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High vaccine rates seen as key to low case numbers in area schools

High vaccination rates are a contributing factor to the lower number of COVID-19 cases found in area schools
20210910 UGDSB admin building RV
Upper Grand District School Board.

High vaccine rates are driving down instances of community transmission, one factor that is proving beneficial in the fight against COVID-19 in Guelph’s schools.

As of Monday morning, the Wellington District Catholic School Board was reporting zero cases in schools, the Upper Grand District School Board was reporting three cases at Primrose Elementary school, the University of Guelph was reporting a single case found on Oct. 7, the only reported case in the last 14 days, and the MonAvenir Catholic School Board reported zero active cases in the region.

“I think it largely shows the effect of vaccination requirements,” said Scott Weese professor at the Ontario Veterinary College and director at the Centre for Public Health and Zoonoses at the University of Guelph. “ As vaccination rates continue to go up, there’s less community transmission. That drives infection in schools since the infection has to start somewhere. If there’s less chance of someone bringing it into a school, we have less risk of subsequent transmission.”

Weese is also a member of the Ontario COVID-19 Science Advisory Table.

In addition to the high rate of vaccination in Guelph and Wellington County, Weese said the continued use of public health measures and an adequately slow re-opening to keep things from spiking have worked in combination to stave off the spread.

Data from Wellington Dufferin Guelph Public Health on the current vaccine rates shows that as of Monday, 84.3 per cent of eligible residents are fully vaccinated and 87.7 per cent are partially vaccinated.

The City of Guelph has the highest vaccination rate in the region, with 91.3 per cent of the eligible population fully vaccinated and 89.8 per cent of the eligible population had received at least a single dose.

When broken down by schools, the data shows the vaccination rate in secondary schools in the region is 79.7 per cent fully vaccinated and 83.9 per cent of the student population has received at least one dose.

“Low cases in schools can be attributed to several likely factors. The COVID-19 situation in schools is reflective of the overall rates of the virus within our region,” said  Dr. Matthew Tenenbaum, associate medical officer of health for WDG Public Health. “Because such a high percentage of residents of the region has chosen to be vaccinated – including teachers, staff and eligible students – we are seeing lower rates within the school.”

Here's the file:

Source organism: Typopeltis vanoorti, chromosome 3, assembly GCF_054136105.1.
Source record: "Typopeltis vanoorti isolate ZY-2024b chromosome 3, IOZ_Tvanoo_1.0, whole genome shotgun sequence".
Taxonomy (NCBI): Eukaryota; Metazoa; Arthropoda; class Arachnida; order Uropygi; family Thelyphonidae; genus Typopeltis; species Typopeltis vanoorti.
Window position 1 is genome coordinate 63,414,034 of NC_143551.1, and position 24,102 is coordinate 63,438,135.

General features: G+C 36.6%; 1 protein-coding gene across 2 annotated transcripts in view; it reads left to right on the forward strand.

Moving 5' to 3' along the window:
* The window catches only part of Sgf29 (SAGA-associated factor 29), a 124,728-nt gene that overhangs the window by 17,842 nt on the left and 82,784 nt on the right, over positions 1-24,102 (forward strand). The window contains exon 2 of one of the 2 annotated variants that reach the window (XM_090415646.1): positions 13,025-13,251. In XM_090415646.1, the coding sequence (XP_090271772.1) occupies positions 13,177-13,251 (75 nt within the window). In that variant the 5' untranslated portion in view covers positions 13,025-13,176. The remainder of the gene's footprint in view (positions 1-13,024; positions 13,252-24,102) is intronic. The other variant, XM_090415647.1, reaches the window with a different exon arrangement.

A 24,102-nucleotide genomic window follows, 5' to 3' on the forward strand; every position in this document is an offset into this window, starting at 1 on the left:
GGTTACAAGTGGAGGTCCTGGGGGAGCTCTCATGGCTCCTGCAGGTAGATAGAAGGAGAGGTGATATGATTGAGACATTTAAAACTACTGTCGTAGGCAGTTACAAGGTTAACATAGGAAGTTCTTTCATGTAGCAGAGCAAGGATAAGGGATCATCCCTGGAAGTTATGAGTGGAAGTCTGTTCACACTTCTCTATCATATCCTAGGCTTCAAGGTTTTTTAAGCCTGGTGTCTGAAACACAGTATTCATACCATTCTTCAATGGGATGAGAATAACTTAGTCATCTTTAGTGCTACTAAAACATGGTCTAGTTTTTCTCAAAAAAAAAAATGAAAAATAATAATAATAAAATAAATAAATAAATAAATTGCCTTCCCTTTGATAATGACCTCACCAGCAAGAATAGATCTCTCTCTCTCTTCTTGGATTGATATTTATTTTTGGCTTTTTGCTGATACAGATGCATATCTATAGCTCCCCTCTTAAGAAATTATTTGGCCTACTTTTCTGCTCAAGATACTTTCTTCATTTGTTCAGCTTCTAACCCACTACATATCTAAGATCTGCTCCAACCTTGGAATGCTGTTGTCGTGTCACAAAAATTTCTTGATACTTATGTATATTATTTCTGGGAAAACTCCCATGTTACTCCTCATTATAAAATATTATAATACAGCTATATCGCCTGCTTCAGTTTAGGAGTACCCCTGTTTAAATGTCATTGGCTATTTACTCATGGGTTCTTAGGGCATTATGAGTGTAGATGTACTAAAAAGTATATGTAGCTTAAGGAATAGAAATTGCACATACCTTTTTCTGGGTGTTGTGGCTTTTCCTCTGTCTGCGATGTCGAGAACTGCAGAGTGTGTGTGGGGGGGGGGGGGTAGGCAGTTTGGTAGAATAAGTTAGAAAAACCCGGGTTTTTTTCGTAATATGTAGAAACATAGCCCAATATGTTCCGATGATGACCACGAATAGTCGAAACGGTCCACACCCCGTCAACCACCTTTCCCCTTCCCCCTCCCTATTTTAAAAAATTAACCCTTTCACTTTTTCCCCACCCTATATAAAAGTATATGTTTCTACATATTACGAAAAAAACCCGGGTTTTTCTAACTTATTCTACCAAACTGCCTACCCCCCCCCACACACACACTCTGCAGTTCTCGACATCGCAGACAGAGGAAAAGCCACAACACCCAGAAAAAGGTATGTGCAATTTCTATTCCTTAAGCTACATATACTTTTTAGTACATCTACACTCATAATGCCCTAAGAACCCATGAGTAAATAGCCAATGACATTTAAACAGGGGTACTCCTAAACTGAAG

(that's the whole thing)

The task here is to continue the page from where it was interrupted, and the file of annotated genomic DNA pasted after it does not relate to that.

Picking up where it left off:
He added: “We can also attribute lower rates in schools to the excellent work by our schools and school boards in implementing and adhering to COVID-19 safety measures that reduce the chances of school spread.”

When it comes to universities, Weese said vaccination rates are very high on campus, with few exemptions being granted. 

“Universities tended to see some early cases because of the late onset of vaccine requirements, which lead to some partially vaccinated students at the start,” he said. “However, by now, almost all students in residence here are vaccinated, and the overall campus vaccination rate is very high. There’s also been limited in-person teaching during this time, helping with the transition.”

The deadline Friday for vaccination status reporting at the U of G showed 97 per cent of those who reported their status were fully vaccinated.

“We’ve seen more cases in some regions with lower vaccination rates, which supports the likely role of vaccination. For the 12+ group, vaccination of students is also key, and we have good vaccination now,” said Weese. “Risk was higher at the start of the school year (and cases were more common), in part probably because of the lag in vaccination requirements for external activities.”

Weese added with vaccine requirements for things like sports, there was more vaccine uptake, and now that that the provincial requirements have come in, vaccination rates continue to slowly climb.

Provincially, the number of COVID-19 found in schools increased to 3,692 on Monday, however, 2,437 of those cases were reported over 14 days ago.

Of the 4,844 schools in Ontario, 638 are currently reporting at least one COVID-19 case and two schools are currently closed


Daniel Caudle

About the Author: Daniel Caudle

Daniel Caudle is a journalist who covers Guelph and area
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